The government has confirmed it will become illegal to rent out energy inefficient buildings from April 2018
Under the new rules, landlords will be forced to install energy saving measures in buildings which fall into the two worst energy efficiency ratings - Energy Performance Certificate (EPC) Bands F and G - before they can take on new tenants.
The new law, which will affect both residential and non-domestic buildings, was welcomed by the UK Green Building Council (UK-GBC), which said it was the ‘most significant piece of legislation in a generation’.
John Alker, acting CEO of the UK-GBC, said: ‘This could be the single most significant piece of legislation to affect our existing building stock in a generation, affecting a huge swathe of rented properties. The government deserves huge credit for sticking to its guns.
Government deserves huge credit for sticking to its guns
‘Some will undoubtedly cry ‘red tape’, but good landlords and forward-thinking property companies have nothing to fear. This could provide the impetus needed to upgrade our worst-performing, most energy-hungry rented properties and help to kick-start a multi-million pound market in energy efficiency products and services in the UK.’
According to research from WSP the new legislation could mean 35 per cent of the UK’s commercial buildings become unlettable.
The consultancy has urged landlords to assess their stock before the regulation comes into play and it estimated that the penalties for non-compliance could cost as much as £150,000 per property.
Simon Clouston head of sustainability and energy at WSP, commented: ‘It’s been tricky in the past to achieve substantial energy efficiency improvements to the existing non-domestic building stock because it hasn’t been clear where responsibility lies – the landlord or the tenant. These regulations stand to make a groundbreaking impact to the status quo. Whatever the reactions to the regulations, it will be hard for property owners to ignore the potential penalties for non-compliance - which are both financial and reputational through the government’s publication of non-compliance.’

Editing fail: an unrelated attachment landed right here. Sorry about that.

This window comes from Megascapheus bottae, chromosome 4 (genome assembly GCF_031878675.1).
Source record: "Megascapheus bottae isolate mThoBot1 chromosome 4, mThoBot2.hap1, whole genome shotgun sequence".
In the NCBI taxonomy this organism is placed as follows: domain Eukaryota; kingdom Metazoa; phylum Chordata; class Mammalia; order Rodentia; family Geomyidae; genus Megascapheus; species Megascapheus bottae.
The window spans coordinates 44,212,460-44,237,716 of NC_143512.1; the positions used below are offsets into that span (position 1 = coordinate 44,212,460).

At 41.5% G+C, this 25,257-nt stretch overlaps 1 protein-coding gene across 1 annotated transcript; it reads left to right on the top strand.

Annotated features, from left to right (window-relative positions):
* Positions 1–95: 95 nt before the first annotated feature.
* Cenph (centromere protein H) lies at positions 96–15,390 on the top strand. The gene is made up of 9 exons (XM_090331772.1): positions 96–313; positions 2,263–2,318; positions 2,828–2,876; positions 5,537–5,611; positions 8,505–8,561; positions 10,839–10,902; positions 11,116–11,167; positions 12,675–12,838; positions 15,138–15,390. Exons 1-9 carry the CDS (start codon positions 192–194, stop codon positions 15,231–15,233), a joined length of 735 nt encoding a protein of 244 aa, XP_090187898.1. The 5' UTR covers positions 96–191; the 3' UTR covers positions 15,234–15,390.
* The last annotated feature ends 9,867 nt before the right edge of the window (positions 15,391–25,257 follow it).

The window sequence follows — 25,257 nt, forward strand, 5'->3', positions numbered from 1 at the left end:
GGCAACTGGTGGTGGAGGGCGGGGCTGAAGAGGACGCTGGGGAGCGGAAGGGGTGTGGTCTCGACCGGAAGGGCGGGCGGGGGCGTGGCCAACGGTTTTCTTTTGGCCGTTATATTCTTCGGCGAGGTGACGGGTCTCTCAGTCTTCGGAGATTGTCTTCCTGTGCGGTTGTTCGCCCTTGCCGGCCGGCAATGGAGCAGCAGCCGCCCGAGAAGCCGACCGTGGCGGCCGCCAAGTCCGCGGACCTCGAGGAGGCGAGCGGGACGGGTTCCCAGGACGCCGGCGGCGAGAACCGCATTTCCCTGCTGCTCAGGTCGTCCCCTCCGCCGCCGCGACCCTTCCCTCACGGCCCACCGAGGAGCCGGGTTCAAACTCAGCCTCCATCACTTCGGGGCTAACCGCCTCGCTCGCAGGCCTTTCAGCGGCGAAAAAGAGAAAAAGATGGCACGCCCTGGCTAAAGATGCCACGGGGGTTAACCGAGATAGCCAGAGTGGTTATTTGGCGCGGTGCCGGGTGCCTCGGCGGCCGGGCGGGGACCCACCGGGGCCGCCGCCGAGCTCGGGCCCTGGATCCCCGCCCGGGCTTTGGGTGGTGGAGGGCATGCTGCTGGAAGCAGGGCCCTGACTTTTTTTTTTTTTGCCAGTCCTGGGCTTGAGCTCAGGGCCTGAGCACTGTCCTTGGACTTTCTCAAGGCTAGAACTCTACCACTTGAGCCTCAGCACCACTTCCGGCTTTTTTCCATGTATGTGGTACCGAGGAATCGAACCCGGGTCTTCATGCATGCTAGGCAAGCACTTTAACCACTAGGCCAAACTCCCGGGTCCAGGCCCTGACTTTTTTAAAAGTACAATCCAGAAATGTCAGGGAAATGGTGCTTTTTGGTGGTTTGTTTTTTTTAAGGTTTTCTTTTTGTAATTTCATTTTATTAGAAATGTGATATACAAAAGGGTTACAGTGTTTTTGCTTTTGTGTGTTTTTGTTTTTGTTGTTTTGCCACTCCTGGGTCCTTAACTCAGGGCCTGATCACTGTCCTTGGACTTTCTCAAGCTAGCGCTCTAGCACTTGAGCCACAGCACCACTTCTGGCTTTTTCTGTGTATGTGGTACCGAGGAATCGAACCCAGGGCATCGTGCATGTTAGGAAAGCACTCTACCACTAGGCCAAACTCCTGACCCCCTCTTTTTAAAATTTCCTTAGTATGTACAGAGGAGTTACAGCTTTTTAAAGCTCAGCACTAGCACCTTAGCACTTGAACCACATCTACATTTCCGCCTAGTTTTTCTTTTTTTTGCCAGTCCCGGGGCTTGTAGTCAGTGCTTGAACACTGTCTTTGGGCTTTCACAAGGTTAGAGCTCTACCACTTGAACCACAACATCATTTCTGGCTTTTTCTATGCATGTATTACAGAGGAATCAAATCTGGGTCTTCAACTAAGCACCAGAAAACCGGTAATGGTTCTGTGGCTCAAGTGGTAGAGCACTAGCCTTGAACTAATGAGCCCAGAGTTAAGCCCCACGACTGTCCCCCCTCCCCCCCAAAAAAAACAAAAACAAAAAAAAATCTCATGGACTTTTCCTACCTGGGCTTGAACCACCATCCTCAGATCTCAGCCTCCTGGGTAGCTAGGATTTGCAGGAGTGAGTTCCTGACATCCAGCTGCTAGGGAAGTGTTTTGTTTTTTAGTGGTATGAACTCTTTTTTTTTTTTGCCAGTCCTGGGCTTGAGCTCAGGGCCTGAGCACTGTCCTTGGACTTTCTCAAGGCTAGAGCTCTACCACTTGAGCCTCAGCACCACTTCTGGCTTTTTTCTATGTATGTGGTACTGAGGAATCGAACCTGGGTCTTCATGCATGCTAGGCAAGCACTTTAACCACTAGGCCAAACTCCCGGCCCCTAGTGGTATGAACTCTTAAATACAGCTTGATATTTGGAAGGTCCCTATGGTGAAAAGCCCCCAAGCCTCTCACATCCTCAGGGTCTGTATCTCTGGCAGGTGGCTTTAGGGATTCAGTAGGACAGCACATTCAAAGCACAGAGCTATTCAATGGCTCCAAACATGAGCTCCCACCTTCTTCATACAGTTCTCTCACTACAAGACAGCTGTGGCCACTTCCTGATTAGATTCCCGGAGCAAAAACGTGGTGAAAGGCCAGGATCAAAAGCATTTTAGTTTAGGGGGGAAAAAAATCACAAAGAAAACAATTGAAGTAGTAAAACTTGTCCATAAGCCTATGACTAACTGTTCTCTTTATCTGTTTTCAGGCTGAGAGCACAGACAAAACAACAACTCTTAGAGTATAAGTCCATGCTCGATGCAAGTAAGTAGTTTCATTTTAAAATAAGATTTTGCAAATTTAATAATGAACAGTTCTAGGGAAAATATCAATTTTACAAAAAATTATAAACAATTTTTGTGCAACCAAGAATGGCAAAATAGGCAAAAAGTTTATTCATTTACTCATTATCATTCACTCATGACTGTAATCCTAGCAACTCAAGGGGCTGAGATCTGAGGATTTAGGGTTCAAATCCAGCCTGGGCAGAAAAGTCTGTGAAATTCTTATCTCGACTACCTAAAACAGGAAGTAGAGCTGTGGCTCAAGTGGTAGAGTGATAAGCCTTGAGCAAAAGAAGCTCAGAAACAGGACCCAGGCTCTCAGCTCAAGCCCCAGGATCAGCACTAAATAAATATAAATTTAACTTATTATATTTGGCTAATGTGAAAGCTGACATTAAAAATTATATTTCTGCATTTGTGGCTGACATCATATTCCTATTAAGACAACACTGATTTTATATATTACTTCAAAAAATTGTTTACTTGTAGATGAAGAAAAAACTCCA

Ian Fletcher, director of Real Estate at the British Property Federation
‘Since Royal Assent on the Energy Bill 2011 the property industry has been working constructively with the government on what form the regulations will take, and this announcement is another welcome step on the road to giving the industry certainty on the detail and method of introduction of this policy.’
Richard Lambert, CEO of the National Landlords Association
‘The government has struck a delicate balance between making clear what is expected and ensuring that there is a realistic prospect of landlords being able to comply.
‘Setting the standard at a sensible rather than aspirational level, allowing time to achieve it and granting exemptions if the necessary improvements cannot be funded through the Green Deal or other government subsidies means that these new regulations will not impose an unreasonable burden. Indeed, where a landlord is in a position to undertake improvements, there will be no good reason not to.’